Thèse de doctorat
Résumé : In this thesis, we investigate the problem of path formation and prey retrieval in a swarm of robots. We present two swarm intelligence control mechanisms used for distributed robot path formation. In the first, the robots form linear chains. We study three variants of robot chains, which vary in the degree of motion allowed

to the chain structure. The second mechanism is called vectorfield. In this case,

the robots form a pattern that globally indicates the direction towards a goal or

home location. Both algorithms were designed following the swarm robotics control

principles: simplicity of control, locality of sensing and communication, homogeneity

and distributedness.

We test each controller on a task that consists in forming a path between two

objects—the prey and the nest—and to retrieve the prey to the nest. The difficulty

of the task is given by four constraints. First, the prey requires concurrent, physical

handling by multiple robots to be moved. Second, each robot’s perceptual range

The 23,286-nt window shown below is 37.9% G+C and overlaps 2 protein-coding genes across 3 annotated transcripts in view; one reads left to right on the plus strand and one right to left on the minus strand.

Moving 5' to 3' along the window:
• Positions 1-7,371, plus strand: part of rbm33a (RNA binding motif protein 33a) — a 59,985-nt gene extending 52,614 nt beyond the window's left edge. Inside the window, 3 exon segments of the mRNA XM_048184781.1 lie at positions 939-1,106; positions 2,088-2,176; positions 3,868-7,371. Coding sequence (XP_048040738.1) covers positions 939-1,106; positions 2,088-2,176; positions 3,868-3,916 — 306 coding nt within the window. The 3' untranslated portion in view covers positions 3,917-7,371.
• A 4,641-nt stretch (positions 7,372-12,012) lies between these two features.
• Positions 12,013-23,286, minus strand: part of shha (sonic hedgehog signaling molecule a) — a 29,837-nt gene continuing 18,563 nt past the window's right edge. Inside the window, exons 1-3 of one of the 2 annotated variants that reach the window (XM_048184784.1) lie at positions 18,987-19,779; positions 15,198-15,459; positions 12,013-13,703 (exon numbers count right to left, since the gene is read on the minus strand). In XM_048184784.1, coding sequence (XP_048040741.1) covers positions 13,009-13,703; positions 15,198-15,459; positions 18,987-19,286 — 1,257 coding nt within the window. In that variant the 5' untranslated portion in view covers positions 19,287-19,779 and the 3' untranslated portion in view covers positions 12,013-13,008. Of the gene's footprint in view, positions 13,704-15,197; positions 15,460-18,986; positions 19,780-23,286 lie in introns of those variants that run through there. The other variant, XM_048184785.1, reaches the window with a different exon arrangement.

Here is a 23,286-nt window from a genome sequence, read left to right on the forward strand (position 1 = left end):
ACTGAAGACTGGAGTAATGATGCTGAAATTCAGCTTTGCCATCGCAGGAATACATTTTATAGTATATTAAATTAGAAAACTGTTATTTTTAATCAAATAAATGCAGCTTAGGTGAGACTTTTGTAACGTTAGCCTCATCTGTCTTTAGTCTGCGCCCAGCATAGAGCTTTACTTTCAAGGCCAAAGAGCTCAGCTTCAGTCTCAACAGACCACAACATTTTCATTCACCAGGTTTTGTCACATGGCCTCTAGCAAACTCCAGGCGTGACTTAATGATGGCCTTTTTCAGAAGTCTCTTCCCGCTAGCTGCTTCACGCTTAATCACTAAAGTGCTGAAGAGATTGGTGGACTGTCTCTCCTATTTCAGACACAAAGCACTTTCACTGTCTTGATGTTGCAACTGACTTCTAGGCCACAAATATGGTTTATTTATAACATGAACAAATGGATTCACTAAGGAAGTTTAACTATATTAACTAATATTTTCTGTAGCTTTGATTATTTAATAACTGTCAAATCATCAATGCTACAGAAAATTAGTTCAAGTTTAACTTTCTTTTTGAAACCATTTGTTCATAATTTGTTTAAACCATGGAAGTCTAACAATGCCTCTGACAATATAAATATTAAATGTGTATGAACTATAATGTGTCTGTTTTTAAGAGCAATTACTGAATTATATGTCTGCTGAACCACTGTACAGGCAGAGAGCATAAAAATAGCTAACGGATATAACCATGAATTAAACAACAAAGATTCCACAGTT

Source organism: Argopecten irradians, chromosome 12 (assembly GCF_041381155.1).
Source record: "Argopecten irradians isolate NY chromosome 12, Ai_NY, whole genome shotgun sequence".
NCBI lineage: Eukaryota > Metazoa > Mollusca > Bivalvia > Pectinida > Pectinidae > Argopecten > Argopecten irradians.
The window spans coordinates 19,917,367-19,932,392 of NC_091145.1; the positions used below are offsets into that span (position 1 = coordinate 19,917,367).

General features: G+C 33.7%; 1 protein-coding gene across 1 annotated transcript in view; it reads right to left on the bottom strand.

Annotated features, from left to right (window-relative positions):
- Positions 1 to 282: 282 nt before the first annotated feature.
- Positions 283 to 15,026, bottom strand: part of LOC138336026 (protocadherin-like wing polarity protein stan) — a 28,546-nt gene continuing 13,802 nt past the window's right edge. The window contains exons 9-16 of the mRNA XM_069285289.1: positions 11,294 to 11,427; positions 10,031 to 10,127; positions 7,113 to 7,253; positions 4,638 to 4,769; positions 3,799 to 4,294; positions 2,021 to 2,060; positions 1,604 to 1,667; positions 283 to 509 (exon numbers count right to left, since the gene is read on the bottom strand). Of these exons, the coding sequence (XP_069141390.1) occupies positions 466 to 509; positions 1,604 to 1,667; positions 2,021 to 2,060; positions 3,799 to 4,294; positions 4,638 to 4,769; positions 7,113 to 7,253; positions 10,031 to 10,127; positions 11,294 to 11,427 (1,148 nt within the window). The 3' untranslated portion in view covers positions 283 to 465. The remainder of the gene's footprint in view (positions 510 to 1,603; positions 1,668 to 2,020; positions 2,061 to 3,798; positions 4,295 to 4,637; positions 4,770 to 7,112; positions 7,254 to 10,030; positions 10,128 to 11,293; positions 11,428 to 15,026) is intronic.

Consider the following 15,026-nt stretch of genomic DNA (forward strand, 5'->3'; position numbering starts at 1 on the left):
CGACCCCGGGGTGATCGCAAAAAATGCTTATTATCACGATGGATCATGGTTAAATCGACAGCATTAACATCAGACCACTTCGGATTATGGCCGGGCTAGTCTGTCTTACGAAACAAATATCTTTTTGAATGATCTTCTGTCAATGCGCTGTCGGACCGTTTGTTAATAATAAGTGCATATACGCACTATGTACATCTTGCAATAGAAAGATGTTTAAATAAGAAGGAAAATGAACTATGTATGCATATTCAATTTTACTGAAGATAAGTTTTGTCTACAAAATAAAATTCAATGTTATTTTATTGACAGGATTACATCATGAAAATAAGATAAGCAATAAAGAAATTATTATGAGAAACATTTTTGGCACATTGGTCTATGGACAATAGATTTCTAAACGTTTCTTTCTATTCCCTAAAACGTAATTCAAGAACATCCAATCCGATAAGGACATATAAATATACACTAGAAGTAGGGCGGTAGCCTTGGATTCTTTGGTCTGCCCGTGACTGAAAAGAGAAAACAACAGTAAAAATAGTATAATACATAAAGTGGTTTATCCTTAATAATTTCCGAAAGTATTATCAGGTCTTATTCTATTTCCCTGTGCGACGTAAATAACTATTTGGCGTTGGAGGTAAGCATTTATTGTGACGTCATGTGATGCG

is small when compared to the distance between the nest and the prey; moreover,

perception is unreliable. Third, no robot has any explicit knowledge about the

environment beyond its perceptual range. Fourth, communication among robots is

unreliable and limited to a small set of simple signals that are locally broadcast.

In simulation experiments we test our controllers under a wide range of conditions,

changing the distance between nest and prey, varying the number of robots

used, and introducing different obstacle configurations in the environment. Furthermore,

we tested the controllers for robustness by adding noise to the different sensors,

and for fault tolerance by completely removing a sensor or actuator. We validate the

chain controller in experiments with up to twelve physical robots. We believe that

these experiments are among the most sophisticated examples of self-organisation

in robotics to date.